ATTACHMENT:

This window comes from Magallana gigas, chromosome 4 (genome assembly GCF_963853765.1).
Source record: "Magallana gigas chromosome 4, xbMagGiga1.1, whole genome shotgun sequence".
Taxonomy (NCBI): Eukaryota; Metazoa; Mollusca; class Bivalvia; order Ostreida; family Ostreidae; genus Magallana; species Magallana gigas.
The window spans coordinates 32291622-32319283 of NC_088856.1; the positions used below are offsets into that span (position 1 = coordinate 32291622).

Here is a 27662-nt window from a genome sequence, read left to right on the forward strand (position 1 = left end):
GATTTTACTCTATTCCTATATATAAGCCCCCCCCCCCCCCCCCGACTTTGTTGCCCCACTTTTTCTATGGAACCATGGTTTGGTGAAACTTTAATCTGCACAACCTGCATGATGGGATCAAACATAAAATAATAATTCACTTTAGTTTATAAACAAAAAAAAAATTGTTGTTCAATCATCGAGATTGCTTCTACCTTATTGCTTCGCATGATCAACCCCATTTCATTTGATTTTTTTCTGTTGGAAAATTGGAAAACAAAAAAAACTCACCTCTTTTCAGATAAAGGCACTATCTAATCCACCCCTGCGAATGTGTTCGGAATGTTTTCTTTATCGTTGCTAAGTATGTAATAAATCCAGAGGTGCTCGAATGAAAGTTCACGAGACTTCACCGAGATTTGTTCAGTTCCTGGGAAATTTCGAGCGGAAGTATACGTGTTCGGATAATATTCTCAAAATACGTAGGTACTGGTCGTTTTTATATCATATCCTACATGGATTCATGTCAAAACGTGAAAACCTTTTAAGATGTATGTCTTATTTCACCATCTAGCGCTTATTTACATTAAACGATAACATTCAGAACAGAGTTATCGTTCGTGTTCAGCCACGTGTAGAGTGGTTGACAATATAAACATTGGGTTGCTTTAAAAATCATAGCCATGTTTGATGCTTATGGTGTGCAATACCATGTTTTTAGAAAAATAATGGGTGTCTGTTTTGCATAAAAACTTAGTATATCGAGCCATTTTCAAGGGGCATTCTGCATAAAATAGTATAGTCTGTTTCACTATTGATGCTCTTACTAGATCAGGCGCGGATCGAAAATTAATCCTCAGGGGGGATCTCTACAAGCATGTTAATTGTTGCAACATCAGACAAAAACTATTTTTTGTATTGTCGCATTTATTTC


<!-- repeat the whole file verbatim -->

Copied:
This window comes from Magallana gigas, chromosome 4 (genome assembly GCF_963853765.1).
Source record: "Magallana gigas chromosome 4, xbMagGiga1.1, whole genome shotgun sequence".
Taxonomy (NCBI): Eukaryota; Metazoa; Mollusca; class Bivalvia; order Ostreida; family Ostreidae; genus Magallana; species Magallana gigas.
The window spans coordinates 32291622-32319283 of NC_088856.1; the positions used below are offsets into that span (position 1 = coordinate 32291622).

Here is a 27662-nt window from a genome sequence, read left to right on the forward strand (position 1 = left end):
GATTTTACTCTATTCCTATATATAAGCCCCCCCCCCCCCCCCCGACTTTGTTGCCCCACTTTTTCTATGGAACCATGGTTTGGTGAAACTTTAATCTGCACAACCTGCATGATGGGATCAAACATAAAATAATAATTCACTTTAGTTTATAAACAAAAAAAAAATTGTTGTTCAATCATCGAGATTGCTTCTACCTTATTGCTTCGCATGATCAACCCCATTTCATTTGATTTTTTTCTGTTGGAAAATTGGAAAACAAAAAAAACTCACCTCTTTTCAGATAAAGGCACTATCTAATCCACCCCTGCGAATGTGTTCGGAATGTTTTCTTTATCGTTGCTAAGTATGTAATAAATCCAGAGGTGCTCGAATGAAAGTTCACGAGACTTCACCGAGATTTGTTCAGTTCCTGGGAAATTTCGAGCGGAAGTATACGTGTTCGGATAATATTCTCAAAATACGTAGGTACTGGTCGTTTTTATATCATATCCTACATGGATTCATGTCAAAACGTGAAAACCTTTTAAGATGTATGTCTTATTTCACCATCTAGCGCTTATTTACATTAAACGATAACATTCAGAACAGAGTTATCGTTCGTGTTCAGCCACGTGTAGAGTGGTTGACAATATAAACATTGGGTTGCTTTAAAAATCATAGCCATGTTTGATGCTTATGGTGTGCAATACCATGTTTTTAGAAAAATAATGGGTGTCTGTTTTGCATAAAAACTTAGTATATCGAGCCATTTTCAAGGGGCATTCTGCATAAAATAGTATAGTCTGTTTCACTATTGATGCTCTTACTAGATCAGGCGCGGATCGAAAATTAATCCTCAGGGGGGATCTCTACAAGCATGTTAATTGTTGCAACATCAGACAAAAACTATTTTTTGTATTGTCGCATTTATTTC